Probably the most important reason that the risk of CIN has been exaggerated has to do with improper methodology used in nearly all series published to date. Most have been performed by determining each patient’s creatinine level prior to administering contrast, selecting a threshold value for a postcontrast rise in creatinine which, if exceeded, was said to represent CIN and determining the percent of patients whose postcontrast creatinine rises exceeded that threshold. Unfortunately, this process does not distinguish between any creatinine elevations caused by contrast and those that would have occurred without contrast administration. Serum creatinine, of course, is a measure of glomerular filtration (albeit an imperfect one) and glomerular filtration rate (GFR) varies in normal individuals. In hospitalized patients (nearly all published studies have been performed on hospitalized patients), the reasons for variations in GFR are myriad. Among patients whose baseline creatinine is high, day-to-day variations in creatinine are much more pronounced than in patients whose renal function is normal.7 If all creatinine variations after contrast are ascribed to the intravenous contrast, it will seem that contrast causes renal dysfunction much more often in patients with initially elevated creatinine, which is of course exactly what is typically observed.

Rectifying methodological error and controlling for confounders

Comparing rates of postangiocardiography AKI to post contrast-enhanced CT (CECT) AKI is difficult since there are few studies directly comparing them.8,9 Although an extensive literature review suggests that rates of AKI are less after CECT,10 extreme variation of results make it difficult to determine a precise risk ratio. It may be that patients who undergo angiocardiography are at higher risk of renal dysfunction resulting from hypotension, arrhythmias, myocardial infarction, atheroemboli,11-13 and use of nephrotoxic medications, all of which are less likely to occur in patients undergoing CECT. Also, most angiocardiography patients undergo left ventriculography, during which the peak concentration of contrast in renal arterial blood is much higher, and changes much more rapidly, than when contrast is administered intravenously. In any case, we believe that rates of contrast-induced acute kidney injury (CI-AKI) reported in angiocardiographic series should not be applied to patients undergoing CECT.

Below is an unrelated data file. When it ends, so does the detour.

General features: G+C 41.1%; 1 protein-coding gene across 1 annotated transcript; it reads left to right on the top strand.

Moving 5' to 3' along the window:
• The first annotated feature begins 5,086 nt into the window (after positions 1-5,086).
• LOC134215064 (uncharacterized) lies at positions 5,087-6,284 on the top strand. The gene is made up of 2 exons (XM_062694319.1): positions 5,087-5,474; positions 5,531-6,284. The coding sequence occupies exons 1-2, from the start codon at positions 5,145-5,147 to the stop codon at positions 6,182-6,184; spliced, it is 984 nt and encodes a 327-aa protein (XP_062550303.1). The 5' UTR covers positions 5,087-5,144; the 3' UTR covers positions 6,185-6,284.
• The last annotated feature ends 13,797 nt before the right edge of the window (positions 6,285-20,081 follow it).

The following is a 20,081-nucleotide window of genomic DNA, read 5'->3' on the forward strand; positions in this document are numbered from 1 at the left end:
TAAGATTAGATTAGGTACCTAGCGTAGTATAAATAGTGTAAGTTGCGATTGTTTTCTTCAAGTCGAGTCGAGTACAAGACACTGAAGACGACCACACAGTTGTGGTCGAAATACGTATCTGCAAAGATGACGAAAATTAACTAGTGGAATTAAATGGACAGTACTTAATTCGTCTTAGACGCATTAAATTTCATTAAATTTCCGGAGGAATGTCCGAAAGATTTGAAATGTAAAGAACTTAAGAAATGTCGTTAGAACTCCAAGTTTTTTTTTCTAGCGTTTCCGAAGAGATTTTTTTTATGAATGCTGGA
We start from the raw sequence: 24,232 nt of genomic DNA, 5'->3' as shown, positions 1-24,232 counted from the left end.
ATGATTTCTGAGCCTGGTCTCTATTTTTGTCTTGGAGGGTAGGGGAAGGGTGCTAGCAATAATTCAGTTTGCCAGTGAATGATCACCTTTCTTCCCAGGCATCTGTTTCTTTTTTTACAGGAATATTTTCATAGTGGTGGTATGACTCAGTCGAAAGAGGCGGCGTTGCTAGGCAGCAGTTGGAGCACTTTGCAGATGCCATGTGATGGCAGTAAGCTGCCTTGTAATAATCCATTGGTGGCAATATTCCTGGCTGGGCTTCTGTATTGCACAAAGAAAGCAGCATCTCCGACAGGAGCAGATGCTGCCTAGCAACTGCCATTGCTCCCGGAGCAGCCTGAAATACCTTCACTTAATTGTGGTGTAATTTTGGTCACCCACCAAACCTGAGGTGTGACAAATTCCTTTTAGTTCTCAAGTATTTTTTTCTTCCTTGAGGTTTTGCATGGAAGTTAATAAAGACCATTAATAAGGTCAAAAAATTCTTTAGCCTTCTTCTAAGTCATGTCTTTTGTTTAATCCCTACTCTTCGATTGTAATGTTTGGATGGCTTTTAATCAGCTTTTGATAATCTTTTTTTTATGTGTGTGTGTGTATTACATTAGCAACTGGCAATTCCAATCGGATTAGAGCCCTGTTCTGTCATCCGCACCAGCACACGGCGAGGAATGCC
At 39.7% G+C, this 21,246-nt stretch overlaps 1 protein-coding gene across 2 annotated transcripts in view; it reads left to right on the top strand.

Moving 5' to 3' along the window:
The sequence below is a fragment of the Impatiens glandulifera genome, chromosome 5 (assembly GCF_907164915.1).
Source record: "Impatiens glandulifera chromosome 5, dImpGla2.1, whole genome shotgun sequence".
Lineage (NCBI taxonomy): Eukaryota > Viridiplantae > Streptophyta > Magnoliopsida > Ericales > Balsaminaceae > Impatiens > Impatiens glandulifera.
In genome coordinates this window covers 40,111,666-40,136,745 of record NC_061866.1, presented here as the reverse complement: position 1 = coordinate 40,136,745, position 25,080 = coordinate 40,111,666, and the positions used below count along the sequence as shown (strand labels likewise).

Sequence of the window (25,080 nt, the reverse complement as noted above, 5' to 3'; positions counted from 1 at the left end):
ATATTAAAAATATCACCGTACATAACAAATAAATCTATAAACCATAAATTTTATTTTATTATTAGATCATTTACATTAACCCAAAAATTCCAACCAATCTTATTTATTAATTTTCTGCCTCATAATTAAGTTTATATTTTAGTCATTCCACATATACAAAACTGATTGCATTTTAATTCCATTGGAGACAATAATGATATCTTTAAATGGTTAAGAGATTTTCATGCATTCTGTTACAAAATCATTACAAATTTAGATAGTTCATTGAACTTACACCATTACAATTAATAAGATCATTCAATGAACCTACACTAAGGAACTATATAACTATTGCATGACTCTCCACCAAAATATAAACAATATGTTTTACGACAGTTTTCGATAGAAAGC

The error of omitting proper control series has been a problem with virtually all reported series until 1985. Shortly thereafter, there were 2 publications,14,15 which included control groups. These studies found no evidence that subjects receiving contrast experienced AKI any more often than control patients not receiving contrast. These experiments were not widely recognized, and their results were not incorporated into common knowledge or practice. More recently, these studies were reviewed,16 and the legitimacy and validity of studies performed without a control group was called into question.

Since then, more observational studies have taken into account the need to have a comparison group and most of these studies have found no significant association between contrast media and renal dysfunction. In fact, some of these publications showed that patients who did not receive intravenous (IV) contrast were at higher risk of renal dysfunction after CT.17 The latter observation led, in turn, to the recognition of the possibility that the results of controlled studies may be affected by selection bias. Most of the controlled studies used patients undergoing CT without contrast as control subjects; the clinicians who chose between contrast-enhanced and noncontrast CT examinations may have elected to avoid contrast administration in patients with borderline renal function or in those at risk of renal dysfunction like shock, diabetes mellitus, and congestive heart failure. In this scenario, patients in the noncontrast groups have worse baseline renal function and/or higher prevalence of comorbidity, including heart disease and diabetes. Thus, they are at higher risk of developing AKI even without contrast administration. It is possible that impaired renal function from causes other than IV contrast administration in these control patients masked any real tendency of contrast to cause nephropathy.

Propensity score matching of observational controlled studies to limit selection bias